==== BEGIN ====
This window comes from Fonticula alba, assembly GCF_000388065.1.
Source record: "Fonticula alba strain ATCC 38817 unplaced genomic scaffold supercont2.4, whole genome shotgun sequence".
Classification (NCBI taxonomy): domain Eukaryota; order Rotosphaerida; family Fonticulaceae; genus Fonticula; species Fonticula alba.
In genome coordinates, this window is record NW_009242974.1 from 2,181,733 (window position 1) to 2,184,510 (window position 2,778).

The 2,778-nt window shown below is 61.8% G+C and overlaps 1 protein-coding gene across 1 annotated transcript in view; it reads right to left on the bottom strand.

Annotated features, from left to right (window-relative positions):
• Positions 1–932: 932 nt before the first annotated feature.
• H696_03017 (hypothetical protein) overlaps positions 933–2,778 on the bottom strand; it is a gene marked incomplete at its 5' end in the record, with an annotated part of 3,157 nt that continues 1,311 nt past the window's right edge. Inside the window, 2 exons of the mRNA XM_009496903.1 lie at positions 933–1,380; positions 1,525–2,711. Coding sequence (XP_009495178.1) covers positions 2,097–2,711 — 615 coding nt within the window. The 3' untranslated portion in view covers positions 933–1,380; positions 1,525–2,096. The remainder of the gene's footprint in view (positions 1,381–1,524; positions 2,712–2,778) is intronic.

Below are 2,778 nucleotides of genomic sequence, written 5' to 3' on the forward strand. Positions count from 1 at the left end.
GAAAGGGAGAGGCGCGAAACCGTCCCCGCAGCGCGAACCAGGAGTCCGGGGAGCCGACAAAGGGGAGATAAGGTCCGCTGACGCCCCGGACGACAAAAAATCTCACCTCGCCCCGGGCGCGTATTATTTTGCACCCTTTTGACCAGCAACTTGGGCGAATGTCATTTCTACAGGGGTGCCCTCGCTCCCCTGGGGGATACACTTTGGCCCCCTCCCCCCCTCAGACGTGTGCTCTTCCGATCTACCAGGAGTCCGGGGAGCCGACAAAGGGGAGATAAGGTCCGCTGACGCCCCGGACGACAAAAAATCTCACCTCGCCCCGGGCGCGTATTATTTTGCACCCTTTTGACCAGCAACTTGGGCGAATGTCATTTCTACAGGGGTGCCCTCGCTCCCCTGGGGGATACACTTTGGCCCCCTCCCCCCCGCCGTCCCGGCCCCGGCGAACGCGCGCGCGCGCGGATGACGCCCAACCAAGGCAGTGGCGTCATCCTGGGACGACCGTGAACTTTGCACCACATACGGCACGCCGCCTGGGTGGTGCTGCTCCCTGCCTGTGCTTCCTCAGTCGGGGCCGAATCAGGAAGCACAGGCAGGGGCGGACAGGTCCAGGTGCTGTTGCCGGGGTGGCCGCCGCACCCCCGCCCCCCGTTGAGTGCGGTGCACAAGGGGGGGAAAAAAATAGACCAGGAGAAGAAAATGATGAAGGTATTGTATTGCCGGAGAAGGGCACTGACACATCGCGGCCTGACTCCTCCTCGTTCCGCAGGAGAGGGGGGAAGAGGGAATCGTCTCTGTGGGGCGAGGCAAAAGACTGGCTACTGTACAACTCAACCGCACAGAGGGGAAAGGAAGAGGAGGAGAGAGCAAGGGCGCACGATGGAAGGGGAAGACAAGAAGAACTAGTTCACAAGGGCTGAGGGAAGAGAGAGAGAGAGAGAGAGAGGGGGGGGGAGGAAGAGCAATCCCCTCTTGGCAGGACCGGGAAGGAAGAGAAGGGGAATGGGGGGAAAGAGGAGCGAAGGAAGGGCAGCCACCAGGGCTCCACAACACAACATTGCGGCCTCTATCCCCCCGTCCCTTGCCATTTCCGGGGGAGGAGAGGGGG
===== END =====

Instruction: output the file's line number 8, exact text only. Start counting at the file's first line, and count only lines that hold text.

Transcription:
• H696_03017 (hypothetical protein) overlaps positions 933–2,778 on the bottom strand; it is a gene marked incomplete at its 5' end in the record, with an annotated part of 3,157 nt that continues 1,311 nt past the window's right edge. Inside the window, 2 exons of the mRNA XM_009496903.1 lie at positions 933–1,380; positions 1,525–2,711. Coding sequence (XP_009495178.1) covers positions 2,097–2,711 — 615 coding nt within the window. The 3' untranslated portion in view covers positions 933–1,380; positions 1,525–2,096. The remainder of the gene's footprint in view (positions 1,381–1,524; positions 2,712–2,778) is intronic.